ALEXANDRIA, Va. (CN) – On remand from the Fourth Circuit, a federal judge heard arguments Thursday in a challenge to the National Security Agency’s “upstream” surveillance of international and domestic text-based communications.
Upstream surveillance, which the government argues is allowed under section 702 of the Foreign Intelligence Surveillance Act, involves the NSA tapping into the physical backbone of the internet in the U.S. – the vast network of cables, switches and routers that digitally facilitate communication – to monitor Americans’ international communications, including emails and search terms, with an eye on catching terrorists and spies.
Former NSA contractor Edward Snowden leaked documents exposing numerous surveillance programs, including upstream, in 2013.
The Wikimedia Foundation, the nonprofit behind Wikipedia and 11 other free-knowledge projects, challenged the practice in a 2015 lawsuit against the NSA, the Office of the Director of National Intelligence, the Department of Justice, and the heads of those agencies.
Upstream surveillance allows the NSA to sift through American’ communications “for tens of thousands of search terms without any basis for suspicion,” according to the complaint.
Represented by the American Civil Liberties Union, Wikimedia argues this practice violates the First and Fourth Amendments and far exceeds the scope intended by Congress.
Senior U.S. District Judge T. S. Ellis III, a Ronald Reagan appointee, dismissed the case in 2015, agreeing with the government’s contention that Wikimedia lacked standing because its allegations about the data collection were speculative in nature.
Wikimedia was originally joined in the lawsuit by Human Rights Watch, Amnesty International and others. On appeal, the Fourth Circuit affirmed that those plaintiffs lacked standing to sue over the upstream surveillance.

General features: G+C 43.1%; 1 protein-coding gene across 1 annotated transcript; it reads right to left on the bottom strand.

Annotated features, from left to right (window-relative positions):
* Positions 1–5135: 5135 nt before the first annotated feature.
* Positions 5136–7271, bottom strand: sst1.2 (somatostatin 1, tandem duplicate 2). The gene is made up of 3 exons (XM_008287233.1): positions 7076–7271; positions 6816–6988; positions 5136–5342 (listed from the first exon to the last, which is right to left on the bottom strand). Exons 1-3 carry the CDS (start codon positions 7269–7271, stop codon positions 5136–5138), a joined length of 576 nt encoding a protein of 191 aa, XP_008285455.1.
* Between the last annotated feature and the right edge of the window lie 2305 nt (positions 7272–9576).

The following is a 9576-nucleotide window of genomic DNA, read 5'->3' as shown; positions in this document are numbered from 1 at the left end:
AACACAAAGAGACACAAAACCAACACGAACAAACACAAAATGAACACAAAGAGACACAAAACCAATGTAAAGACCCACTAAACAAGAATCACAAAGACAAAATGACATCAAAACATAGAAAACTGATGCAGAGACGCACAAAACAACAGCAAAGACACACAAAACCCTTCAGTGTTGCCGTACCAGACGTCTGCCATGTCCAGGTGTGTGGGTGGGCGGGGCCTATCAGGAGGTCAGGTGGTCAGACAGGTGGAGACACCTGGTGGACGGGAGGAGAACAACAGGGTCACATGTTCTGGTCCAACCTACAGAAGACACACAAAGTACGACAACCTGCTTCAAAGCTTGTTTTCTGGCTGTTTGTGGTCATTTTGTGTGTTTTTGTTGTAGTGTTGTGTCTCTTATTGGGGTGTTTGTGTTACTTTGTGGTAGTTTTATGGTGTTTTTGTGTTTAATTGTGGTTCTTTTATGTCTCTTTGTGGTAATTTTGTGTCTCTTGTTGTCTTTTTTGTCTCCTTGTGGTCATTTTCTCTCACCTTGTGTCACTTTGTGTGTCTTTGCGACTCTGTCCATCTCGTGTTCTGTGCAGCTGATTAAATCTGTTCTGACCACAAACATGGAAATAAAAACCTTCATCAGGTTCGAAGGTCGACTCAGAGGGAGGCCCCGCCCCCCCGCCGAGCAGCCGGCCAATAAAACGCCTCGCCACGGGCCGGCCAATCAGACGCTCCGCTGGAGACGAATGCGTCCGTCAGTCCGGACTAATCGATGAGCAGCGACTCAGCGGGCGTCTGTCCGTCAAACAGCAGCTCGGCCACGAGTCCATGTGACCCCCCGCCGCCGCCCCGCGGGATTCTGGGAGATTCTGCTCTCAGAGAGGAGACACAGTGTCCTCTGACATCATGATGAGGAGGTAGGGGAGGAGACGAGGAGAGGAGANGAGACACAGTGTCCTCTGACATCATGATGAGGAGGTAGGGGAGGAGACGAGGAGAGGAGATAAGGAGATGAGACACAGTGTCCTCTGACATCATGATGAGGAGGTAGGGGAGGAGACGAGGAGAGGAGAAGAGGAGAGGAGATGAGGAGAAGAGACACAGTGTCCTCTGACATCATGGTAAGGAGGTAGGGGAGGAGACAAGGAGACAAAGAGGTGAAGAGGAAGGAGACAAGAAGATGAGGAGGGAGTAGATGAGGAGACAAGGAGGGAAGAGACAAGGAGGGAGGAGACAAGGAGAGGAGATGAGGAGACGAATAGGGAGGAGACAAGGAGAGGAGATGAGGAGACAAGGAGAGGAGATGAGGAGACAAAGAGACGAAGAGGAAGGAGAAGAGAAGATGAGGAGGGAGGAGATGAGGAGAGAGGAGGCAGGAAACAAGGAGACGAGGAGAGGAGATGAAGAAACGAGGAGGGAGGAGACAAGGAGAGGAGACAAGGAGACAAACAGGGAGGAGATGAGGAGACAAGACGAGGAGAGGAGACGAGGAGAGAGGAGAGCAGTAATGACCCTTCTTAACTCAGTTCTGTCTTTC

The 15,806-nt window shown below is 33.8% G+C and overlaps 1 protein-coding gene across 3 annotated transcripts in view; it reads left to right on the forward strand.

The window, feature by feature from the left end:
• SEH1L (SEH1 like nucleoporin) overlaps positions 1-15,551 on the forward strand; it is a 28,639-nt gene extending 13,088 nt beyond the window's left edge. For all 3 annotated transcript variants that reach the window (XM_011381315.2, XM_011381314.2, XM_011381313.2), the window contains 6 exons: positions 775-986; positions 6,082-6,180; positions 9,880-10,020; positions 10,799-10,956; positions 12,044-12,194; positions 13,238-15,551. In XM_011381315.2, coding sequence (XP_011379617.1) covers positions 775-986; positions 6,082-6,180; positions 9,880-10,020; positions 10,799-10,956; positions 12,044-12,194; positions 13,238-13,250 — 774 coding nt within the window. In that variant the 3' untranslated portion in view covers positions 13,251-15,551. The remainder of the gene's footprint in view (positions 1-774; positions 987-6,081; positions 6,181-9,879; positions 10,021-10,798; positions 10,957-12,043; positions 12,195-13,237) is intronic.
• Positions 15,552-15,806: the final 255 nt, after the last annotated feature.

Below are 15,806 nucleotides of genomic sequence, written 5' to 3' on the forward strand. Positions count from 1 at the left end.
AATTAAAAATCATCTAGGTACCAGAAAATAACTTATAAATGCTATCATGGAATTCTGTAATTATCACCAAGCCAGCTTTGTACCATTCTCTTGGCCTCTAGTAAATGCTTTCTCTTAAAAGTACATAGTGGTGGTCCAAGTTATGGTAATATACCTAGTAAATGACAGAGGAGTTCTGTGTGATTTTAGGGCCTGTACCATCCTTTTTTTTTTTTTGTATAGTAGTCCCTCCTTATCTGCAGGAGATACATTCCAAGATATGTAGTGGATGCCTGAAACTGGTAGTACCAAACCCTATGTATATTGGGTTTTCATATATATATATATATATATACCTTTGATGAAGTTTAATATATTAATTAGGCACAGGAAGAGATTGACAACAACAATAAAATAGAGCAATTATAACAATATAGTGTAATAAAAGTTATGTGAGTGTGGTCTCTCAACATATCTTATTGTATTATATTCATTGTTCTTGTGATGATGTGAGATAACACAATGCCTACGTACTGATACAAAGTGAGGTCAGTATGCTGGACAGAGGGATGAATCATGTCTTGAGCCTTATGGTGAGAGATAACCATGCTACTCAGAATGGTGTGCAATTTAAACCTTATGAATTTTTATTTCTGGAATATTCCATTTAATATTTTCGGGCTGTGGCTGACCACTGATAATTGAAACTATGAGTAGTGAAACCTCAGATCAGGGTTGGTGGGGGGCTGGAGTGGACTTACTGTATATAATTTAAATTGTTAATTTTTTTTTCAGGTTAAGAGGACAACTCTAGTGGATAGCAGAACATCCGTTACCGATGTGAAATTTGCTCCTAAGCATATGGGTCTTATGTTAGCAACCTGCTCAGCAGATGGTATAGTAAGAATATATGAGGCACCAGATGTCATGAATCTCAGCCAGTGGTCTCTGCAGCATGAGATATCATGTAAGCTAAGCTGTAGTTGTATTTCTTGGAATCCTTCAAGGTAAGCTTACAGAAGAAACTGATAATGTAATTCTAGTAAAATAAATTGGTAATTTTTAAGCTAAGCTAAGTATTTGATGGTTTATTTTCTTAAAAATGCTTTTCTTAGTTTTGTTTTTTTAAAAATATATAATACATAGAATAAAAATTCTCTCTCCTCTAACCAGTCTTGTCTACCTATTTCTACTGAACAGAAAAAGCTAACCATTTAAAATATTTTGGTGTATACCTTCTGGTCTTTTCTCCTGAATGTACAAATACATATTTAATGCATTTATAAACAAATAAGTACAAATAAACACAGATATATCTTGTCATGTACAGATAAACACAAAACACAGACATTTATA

However, the Richmond, Virginia-based appeals court vacated the dismissal of Wikimedia because of the specificity of its claims regarding how the NSA is intercepting information on the internet. The three-judge panel remanded the case back to Judge Ellis in Alexandria.
Olivia Scott, a Justice Department attorney representing the NSA, said at Thursday’s hearing that part of determining whether Wikimedia has standing to bring its claims depends on a multitude of factors, including the state secrets privilege doctrine.
The doctrine would prevent Wikimedia from proving it had been spied on due to the amount of information allowed to be shared by the NSA about its surveillance tactics, she said.
“Without clear evidence showing this, it’s like a three out of four-legged stool. This case must be dismissed,” Scott said. “We think the court should dismiss on that basis.”
Patrick Toomey, an ACLU attorney representing Wikimedia, said it is apparent from previous testimony the NSA is spying on Wikimedia’s information because of the massive amount of data Wikimedia’s affiliates communicate worldwide. Since the organization sends information all over the world, its information was not secure under the NSA’s own definition of its monitoring under the Foreign Intelligence Surveillance Act.
Arguing for an injunction blocking the upstream surveillance, Toomey said the ability of Congress to review state secrets could allow a judge to also see privileged information to rule on the case.
Judge Ellis said one of the only ways to find out if Wikimedia had been spied on would be to consider the full scope of its practices.
“I think the case involves a substantial challenge on both sides and I want to consider carefully the arguments you’ve made today,” Ellis said.